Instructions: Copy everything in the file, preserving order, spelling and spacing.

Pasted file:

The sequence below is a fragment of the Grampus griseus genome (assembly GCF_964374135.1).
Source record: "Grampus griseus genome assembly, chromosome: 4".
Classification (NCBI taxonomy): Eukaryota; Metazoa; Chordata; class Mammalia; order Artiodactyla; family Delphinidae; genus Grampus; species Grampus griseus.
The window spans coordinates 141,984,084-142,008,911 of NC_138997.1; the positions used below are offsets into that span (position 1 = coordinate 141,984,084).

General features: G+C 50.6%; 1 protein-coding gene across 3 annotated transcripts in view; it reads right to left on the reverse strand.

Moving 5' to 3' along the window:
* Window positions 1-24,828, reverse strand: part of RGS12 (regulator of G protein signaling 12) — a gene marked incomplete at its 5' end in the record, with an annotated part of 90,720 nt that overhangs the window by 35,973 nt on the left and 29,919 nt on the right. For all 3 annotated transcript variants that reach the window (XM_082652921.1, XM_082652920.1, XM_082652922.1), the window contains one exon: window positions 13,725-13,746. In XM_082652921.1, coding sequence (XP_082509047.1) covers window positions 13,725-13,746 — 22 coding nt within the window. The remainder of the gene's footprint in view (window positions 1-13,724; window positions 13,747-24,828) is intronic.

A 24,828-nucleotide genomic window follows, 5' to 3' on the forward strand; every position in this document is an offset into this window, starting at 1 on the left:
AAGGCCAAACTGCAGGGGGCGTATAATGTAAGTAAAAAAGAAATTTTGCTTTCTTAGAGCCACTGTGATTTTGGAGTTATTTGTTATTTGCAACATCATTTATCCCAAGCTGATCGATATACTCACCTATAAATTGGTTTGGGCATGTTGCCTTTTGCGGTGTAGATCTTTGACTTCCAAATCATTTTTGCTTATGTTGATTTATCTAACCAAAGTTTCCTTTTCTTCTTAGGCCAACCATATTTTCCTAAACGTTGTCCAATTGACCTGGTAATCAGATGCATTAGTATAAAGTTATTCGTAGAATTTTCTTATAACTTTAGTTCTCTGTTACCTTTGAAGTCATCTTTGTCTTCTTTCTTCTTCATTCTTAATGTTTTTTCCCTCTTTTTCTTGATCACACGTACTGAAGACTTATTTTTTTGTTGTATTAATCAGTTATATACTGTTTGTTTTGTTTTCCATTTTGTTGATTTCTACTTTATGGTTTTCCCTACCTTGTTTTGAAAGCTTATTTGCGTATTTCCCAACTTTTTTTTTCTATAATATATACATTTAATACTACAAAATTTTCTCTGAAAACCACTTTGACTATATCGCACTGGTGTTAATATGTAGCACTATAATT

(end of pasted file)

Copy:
The sequence below is a fragment of the Grampus griseus genome (assembly GCF_964374135.1).
Source record: "Grampus griseus genome assembly, chromosome: 4".
Classification (NCBI taxonomy): Eukaryota; Metazoa; Chordata; class Mammalia; order Artiodactyla; family Delphinidae; genus Grampus; species Grampus griseus.
The window spans coordinates 141,984,084-142,008,911 of NC_138997.1; the positions used below are offsets into that span (position 1 = coordinate 141,984,084).

General features: G+C 50.6%; 1 protein-coding gene across 3 annotated transcripts in view; it reads right to left on the reverse strand.

Moving 5' to 3' along the window:
* Window positions 1-24,828, reverse strand: part of RGS12 (regulator of G protein signaling 12) — a gene marked incomplete at its 5' end in the record, with an annotated part of 90,720 nt that overhangs the window by 35,973 nt on the left and 29,919 nt on the right. For all 3 annotated transcript variants that reach the window (XM_082652921.1, XM_082652920.1, XM_082652922.1), the window contains one exon: window positions 13,725-13,746. In XM_082652921.1, coding sequence (XP_082509047.1) covers window positions 13,725-13,746 — 22 coding nt within the window. The remainder of the gene's footprint in view (window positions 1-13,724; window positions 13,747-24,828) is intronic.

A 24,828-nucleotide genomic window follows, 5' to 3' on the forward strand; every position in this document is an offset into this window, starting at 1 on the left:
AAGGCCAAACTGCAGGGGGCGTATAATGTAAGTAAAAAAGAAATTTTGCTTTCTTAGAGCCACTGTGATTTTGGAGTTATTTGTTATTTGCAACATCATTTATCCCAAGCTGATCGATATACTCACCTATAAATTGGTTTGGGCATGTTGCCTTTTGCGGTGTAGATCTTTGACTTCCAAATCATTTTTGCTTATGTTGATTTATCTAACCAAAGTTTCCTTTTCTTCTTAGGCCAACCATATTTTCCTAAACGTTGTCCAATTGACCTGGTAATCAGATGCATTAGTATAAAGTTATTCGTAGAATTTTCTTATAACTTTAGTTCTCTGTTACCTTTGAAGTCATCTTTGTCTTCTTTCTTCTTCATTCTTAATGTTTTTTCCCTCTTTTTCTTGATCACACGTACTGAAGACTTATTTTTTTGTTGTATTAATCAGTTATATACTGTTTGTTTTGTTTTCCATTTTGTTGATTTCTACTTTATGGTTTTCCCTACCTTGTTTTGAAAGCTTATTTGCGTATTTCCCAACTTTTTTTTTCTATAATATATACATTTAATACTACAAAATTTTCTCTGAAAACCACTTTGACTATATCGCACTGGTGTTAATATGTAGCACTATAATT